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Functional MRI during Hippocampal Deep Brain Stimulation in the Healthy Rat Brain

  • Nathalie Van Den Berge ,

    Nathalie.VanDenBerge@UGent.be

    Affiliation Medical Image and Signal Processing Group, Ghent University-iMinds Medical IT department, Ghent, Belgium

  • Christian Vanhove,

    Affiliation Medical Image and Signal Processing Group, Ghent University-iMinds Medical IT department, Ghent, Belgium

  • Benedicte Descamps,

    Affiliation Medical Image and Signal Processing Group, Ghent University-iMinds Medical IT department, Ghent, Belgium

  • Ine Dauwe,

    Affiliation Laboratory for Clinical and Experimental Neurophysiology, Neurobiology and Neuropsychology, Ghent University Hospital, Ghent, Belgium

  • Pieter van Mierlo,

    Affiliation Medical Image and Signal Processing Group, Ghent University-iMinds Medical IT department, Ghent, Belgium

  • Kristl Vonck,

    Affiliation Laboratory for Clinical and Experimental Neurophysiology, Neurobiology and Neuropsychology, Ghent University Hospital, Ghent, Belgium

  • Vincent Keereman,

    Affiliation Medical Image and Signal Processing Group, Ghent University-iMinds Medical IT department, Ghent, Belgium

  • Robrecht Raedt,

    Affiliation Laboratory for Clinical and Experimental Neurophysiology, Neurobiology and Neuropsychology, Ghent University Hospital, Ghent, Belgium

  • Paul Boon,

    Affiliation Laboratory for Clinical and Experimental Neurophysiology, Neurobiology and Neuropsychology, Ghent University Hospital, Ghent, Belgium

  • Roel Van Holen

    Affiliation Medical Image and Signal Processing Group, Ghent University-iMinds Medical IT department, Ghent, Belgium

Functional MRI during Hippocampal Deep Brain Stimulation in the Healthy Rat Brain

  • Nathalie Van Den Berge, 
  • Christian Vanhove, 
  • Benedicte Descamps, 
  • Ine Dauwe, 
  • Pieter van Mierlo, 
  • Kristl Vonck, 
  • Vincent Keereman, 
  • Robrecht Raedt, 
  • Paul Boon, 
  • Roel Van Holen
PLOS
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Abstract

Deep Brain Stimulation (DBS) is a promising treatment for neurological and psychiatric disorders. The mechanism of action and the effects of electrical fields administered to the brain by means of an electrode remain to be elucidated. The effects of DBS have been investigated primarily by electrophysiological and neurochemical studies, which lack the ability to investigate DBS-related responses on a whole-brain scale. Visualization of whole-brain effects of DBS requires functional imaging techniques such as functional Magnetic Resonance Imaging (fMRI), which reflects changes in blood oxygen level dependent (BOLD) responses throughout the entire brain volume. In order to visualize BOLD responses induced by DBS, we have developed an MRI-compatible electrode and an acquisition protocol to perform DBS during BOLD fMRI. In this study, we investigate whether DBS during fMRI is valuable to study local and whole-brain effects of hippocampal DBS and to investigate the changes induced by different stimulation intensities. Seven rats were stereotactically implanted with a custom-made MRI-compatible DBS-electrode in the right hippocampus. High frequency Poisson distributed stimulation was applied using a block-design paradigm. Data were processed by means of Independent Component Analysis. Clusters were considered significant when p-values were <0.05 after correction for multiple comparisons. Our data indicate that real-time hippocampal DBS evokes a bilateral BOLD response in hippocampal and other mesolimbic structures, depending on the applied stimulation intensity. We conclude that simultaneous DBS and fMRI can be used to detect local and whole-brain responses to circuit activation with different stimulation intensities, making this technique potentially powerful for exploration of cerebral changes in response to DBS for both preclinical and clinical DBS.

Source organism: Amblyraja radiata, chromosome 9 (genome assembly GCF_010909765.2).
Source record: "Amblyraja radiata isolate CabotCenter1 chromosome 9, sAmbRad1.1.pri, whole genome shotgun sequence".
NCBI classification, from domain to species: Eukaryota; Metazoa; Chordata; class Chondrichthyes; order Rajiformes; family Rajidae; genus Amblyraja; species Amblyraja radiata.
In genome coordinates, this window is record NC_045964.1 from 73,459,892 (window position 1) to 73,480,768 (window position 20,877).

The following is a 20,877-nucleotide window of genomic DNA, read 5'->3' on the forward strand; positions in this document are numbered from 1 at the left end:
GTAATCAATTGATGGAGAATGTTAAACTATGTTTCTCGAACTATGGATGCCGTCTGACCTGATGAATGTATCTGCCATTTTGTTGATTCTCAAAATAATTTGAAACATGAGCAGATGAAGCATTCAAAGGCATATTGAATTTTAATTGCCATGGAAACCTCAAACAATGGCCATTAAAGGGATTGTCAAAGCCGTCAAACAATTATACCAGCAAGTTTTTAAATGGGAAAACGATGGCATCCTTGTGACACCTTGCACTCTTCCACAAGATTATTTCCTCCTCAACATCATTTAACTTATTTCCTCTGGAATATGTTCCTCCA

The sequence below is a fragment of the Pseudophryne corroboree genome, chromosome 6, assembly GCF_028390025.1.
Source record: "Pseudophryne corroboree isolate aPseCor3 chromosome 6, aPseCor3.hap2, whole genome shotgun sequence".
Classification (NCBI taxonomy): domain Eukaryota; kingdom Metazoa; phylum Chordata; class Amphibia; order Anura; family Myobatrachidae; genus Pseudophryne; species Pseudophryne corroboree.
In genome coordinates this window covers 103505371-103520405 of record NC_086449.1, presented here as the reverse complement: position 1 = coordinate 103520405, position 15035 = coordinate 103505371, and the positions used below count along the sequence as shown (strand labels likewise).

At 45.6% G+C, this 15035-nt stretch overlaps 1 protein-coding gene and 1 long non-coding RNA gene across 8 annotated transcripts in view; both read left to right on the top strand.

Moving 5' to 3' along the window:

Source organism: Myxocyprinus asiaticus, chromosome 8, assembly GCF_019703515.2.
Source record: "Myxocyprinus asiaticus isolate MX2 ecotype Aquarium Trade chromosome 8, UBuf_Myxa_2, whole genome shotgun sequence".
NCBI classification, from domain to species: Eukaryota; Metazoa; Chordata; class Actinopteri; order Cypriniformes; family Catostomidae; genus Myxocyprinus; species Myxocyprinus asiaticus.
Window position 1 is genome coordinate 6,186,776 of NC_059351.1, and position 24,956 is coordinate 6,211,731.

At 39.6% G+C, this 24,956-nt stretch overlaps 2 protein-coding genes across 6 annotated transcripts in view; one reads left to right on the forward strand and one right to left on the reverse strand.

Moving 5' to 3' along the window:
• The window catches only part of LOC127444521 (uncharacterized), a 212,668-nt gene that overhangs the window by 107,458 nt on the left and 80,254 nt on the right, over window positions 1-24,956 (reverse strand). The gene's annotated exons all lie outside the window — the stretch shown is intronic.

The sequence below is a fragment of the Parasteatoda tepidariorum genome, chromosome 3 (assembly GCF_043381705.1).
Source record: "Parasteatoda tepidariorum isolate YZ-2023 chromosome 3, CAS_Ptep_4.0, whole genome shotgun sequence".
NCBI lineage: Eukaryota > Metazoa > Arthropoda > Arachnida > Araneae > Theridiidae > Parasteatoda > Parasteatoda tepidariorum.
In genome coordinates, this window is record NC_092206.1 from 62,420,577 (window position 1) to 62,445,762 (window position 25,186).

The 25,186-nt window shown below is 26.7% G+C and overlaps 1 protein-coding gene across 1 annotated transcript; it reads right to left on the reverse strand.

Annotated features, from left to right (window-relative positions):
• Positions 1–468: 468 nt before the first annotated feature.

Introduction

Deep brain stimulation (DBS) is a widely accepted treatment for advanced Parkinson’s disease (PD) [1,2] and is a promising therapy for other neurological and psychiatric disorders, such refractory epilepsy [35]. DBS is an adjustable and reversible functional therapy during which electrical pulses are delivered to specific brain targets by means of stereotactically implanted deep brain electrodes. Despite its remarkable clinical success, the precise mechanism of action remains to be elucidated.

A better understanding of the neuronal networks modulated by DBS locally and on a whole-brain scale, is therefore required to improve treatment efficacy. Most studies, namely electrophysiological and cellular studies, have investigated the local effects of DBS. However, visualization of whole-brain effects of DBS requires functional imaging techniques, such as functional Magnetic Resonance Imaging (fMRI), Positron Emission Tomography (PET) and Single Photon Emission Computed Tomography (SPECT), that allow investigating whole-brain effects of locally delivered electrical current pulses. With this study our aim is to investigate DBS-induced global neuronal network activation in healthy rats by means of fMRI.

FMRI is an important non-invasive technique to investigate functional processes in the brain and is mainly used to image brain activation. It uses blood oxygenation level-dependent (BOLD) contrasts, which are related to local field potentials (LFP) or postsynaptic activity [67]. A stimulus-induced increase of neuronal, and thus electrical, activity causes an increase in the consumption of oxygen, resulting in fluctuations in the levels of paramagnetic deoxyhemoglobin. The changing level of cerebral deoxyhemoglobin, as response to a stimulus, can be measured using a magnetic field, and it is referred to as the BOLD response to the stimulus. A major advantage of fMRI is the possibility to examine a whole-brain response, as opposed to electrophysiological recordings and neurochemical studies that are characterized by restricted spatial sampling. Additionally, fMRI has a superior spatial and temporal resolution compared to PET and SPECT, and fMRI allows the investigation of the modulatory potential of electricity on a subcortical-cortical pathway, because stimulation parameters can easily be varied during a single fMRI scanning session [710]. Several PET or SPECT scanning sessions would be needed to investigate the neuromodulatory effects of DBS, as it is a single PET or SPECT scanning session does not allow the acquisition of the physiological changes induced by making selective and reversible changes in the stimulation parameters during a single PET or SPECT scanning session. Lastly, fMRI does not require the use of a radioactive tracer.